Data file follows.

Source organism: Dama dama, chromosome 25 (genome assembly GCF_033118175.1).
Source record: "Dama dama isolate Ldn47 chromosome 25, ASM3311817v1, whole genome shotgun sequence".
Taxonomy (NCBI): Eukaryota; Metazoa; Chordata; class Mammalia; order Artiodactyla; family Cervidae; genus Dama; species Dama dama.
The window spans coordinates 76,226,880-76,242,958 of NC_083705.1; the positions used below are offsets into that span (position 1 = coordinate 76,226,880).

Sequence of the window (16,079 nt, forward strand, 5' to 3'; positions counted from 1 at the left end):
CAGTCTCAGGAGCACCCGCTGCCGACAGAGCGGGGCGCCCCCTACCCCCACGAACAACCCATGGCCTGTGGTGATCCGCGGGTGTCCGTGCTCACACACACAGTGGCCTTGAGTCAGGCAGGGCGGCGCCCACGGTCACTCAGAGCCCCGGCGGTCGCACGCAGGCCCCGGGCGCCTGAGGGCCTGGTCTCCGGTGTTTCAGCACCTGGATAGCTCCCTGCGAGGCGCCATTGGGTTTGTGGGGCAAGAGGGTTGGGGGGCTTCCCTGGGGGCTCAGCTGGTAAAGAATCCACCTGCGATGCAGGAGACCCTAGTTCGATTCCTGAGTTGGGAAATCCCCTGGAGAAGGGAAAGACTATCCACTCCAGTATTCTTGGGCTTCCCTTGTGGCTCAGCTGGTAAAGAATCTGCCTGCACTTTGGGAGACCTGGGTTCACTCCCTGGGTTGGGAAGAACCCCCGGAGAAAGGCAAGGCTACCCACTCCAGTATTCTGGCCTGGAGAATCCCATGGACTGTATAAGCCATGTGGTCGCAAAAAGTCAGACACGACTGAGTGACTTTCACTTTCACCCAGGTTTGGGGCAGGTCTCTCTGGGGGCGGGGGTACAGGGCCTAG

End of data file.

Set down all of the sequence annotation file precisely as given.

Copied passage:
Source organism: Dama dama, chromosome 25 (genome assembly GCF_033118175.1).
Source record: "Dama dama isolate Ldn47 chromosome 25, ASM3311817v1, whole genome shotgun sequence".
Taxonomy (NCBI): Eukaryota; Metazoa; Chordata; class Mammalia; order Artiodactyla; family Cervidae; genus Dama; species Dama dama.
The window spans coordinates 76,226,880-76,242,958 of NC_083705.1; the positions used below are offsets into that span (position 1 = coordinate 76,226,880).

Sequence of the window (16,079 nt, forward strand, 5' to 3'; positions counted from 1 at the left end):
CAGTCTCAGGAGCACCCGCTGCCGACAGAGCGGGGCGCCCCCTACCCCCACGAACAACCCATGGCCTGTGGTGATCCGCGGGTGTCCGTGCTCACACACACAGTGGCCTTGAGTCAGGCAGGGCGGCGCCCACGGTCACTCAGAGCCCCGGCGGTCGCACGCAGGCCCCGGGCGCCTGAGGGCCTGGTCTCCGGTGTTTCAGCACCTGGATAGCTCCCTGCGAGGCGCCATTGGGTTTGTGGGGCAAGAGGGTTGGGGGGCTTCCCTGGGGGCTCAGCTGGTAAAGAATCCACCTGCGATGCAGGAGACCCTAGTTCGATTCCTGAGTTGGGAAATCCCCTGGAGAAGGGAAAGACTATCCACTCCAGTATTCTTGGGCTTCCCTTGTGGCTCAGCTGGTAAAGAATCTGCCTGCACTTTGGGAGACCTGGGTTCACTCCCTGGGTTGGGAAGAACCCCCGGAGAAAGGCAAGGCTACCCACTCCAGTATTCTGGCCTGGAGAATCCCATGGACTGTATAAGCCATGTGGTCGCAAAAAGTCAGACACGACTGAGTGACTTTCACTTTCACCCAGGTTTGGGGCAGGTCTCTCTGGGGGCGGGGGTACAGGGCCTAG